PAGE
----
QUICKLOOK WELL LOG OVERLAYS
Most people
working in the oil industry just want to "look" at a log and
understand what the reservoir is all about. Even after years of
experience, this is difficult, especially when working on new or
unfamiliar areas. That's why specialists use fancy software and
take hours or days to generate results for the rest of the team.
However, there are things you can
do using your eyes and your logical brain power to gain some
understanding without the calculator or the chartbook.
Lets
start with just 3 curves  the gamma ray (GR), resistivity, and
a porosity indicating log (a sonic log in this case) as shown in
the image below. The GR is
at the far left and the sonic is the left edge of the red
shading. The resistivity and sonic have been overlaid to make it
easier to see the shape of the two curves relative to each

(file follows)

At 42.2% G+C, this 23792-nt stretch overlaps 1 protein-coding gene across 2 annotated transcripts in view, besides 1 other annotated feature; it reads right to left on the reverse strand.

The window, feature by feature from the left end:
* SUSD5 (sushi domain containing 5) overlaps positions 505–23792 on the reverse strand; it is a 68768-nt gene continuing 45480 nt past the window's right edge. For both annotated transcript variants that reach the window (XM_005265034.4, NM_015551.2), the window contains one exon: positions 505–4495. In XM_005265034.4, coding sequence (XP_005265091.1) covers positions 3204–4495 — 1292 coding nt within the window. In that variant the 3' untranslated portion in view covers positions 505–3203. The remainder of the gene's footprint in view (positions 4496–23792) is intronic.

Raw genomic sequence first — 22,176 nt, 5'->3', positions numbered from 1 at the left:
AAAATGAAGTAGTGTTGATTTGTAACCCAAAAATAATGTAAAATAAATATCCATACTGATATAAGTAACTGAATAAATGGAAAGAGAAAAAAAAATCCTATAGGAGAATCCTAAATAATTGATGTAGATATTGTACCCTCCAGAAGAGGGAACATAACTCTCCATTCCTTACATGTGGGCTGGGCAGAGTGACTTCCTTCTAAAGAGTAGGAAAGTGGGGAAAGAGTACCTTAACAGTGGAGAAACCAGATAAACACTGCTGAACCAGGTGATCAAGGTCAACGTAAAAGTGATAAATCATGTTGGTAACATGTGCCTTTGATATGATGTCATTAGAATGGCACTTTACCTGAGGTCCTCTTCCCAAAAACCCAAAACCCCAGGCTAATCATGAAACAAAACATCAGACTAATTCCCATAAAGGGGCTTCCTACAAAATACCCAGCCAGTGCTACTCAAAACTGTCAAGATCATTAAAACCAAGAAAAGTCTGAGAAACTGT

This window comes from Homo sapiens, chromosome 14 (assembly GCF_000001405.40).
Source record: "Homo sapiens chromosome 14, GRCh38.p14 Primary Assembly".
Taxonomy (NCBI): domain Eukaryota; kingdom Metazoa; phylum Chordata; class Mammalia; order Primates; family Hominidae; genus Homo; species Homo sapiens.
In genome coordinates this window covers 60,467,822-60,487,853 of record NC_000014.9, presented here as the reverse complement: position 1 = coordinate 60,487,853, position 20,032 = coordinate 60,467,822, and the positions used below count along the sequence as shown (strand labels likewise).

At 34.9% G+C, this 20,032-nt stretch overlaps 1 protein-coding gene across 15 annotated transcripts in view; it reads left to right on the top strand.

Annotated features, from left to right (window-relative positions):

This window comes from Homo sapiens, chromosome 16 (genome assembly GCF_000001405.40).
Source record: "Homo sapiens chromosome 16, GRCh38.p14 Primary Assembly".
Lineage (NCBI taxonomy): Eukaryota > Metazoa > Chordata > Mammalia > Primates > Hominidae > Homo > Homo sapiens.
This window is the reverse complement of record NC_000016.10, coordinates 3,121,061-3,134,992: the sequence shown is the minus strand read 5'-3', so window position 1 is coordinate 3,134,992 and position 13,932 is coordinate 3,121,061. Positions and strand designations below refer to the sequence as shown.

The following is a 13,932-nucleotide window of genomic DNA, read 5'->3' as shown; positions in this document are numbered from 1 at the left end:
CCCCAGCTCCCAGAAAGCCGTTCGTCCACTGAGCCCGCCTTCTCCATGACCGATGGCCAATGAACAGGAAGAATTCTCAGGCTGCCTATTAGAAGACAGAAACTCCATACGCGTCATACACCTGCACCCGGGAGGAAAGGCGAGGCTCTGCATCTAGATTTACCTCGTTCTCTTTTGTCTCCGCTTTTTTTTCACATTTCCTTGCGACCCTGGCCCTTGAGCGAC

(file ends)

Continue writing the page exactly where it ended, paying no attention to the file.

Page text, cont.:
other.
Basic Rule
"A": When GR (or SP) deflect to the left the zone is clean and
might be a reservoir quality rock. When GR deflects to the
right, the zone is usually shale (not a reservoir quality rock).
There are exceptions to this rule, of course.
Basic Rule "B": Porosity logs are
scaled to show higher porosity to the left and lower porosity to
the right. Clean and porous is good, so compare the GR to the
porosity log and mark clean+porous zones.
Basic Rule "C": Resistivity logs
are scaled to show higher resistivity toward the right. Higher
resistivities mean hydrocarbons or low porosity. Low resistivity
means shale or water zones. So clean+porous+high resistivity are
good. There are exceptions to this rule too.
Schematic drawing of a
resistivityporosity overlay, showing the variety of rocks that
can show separation between the porosity and resistivity. Note
that the two curves "track" each other in water and nonsource
shales.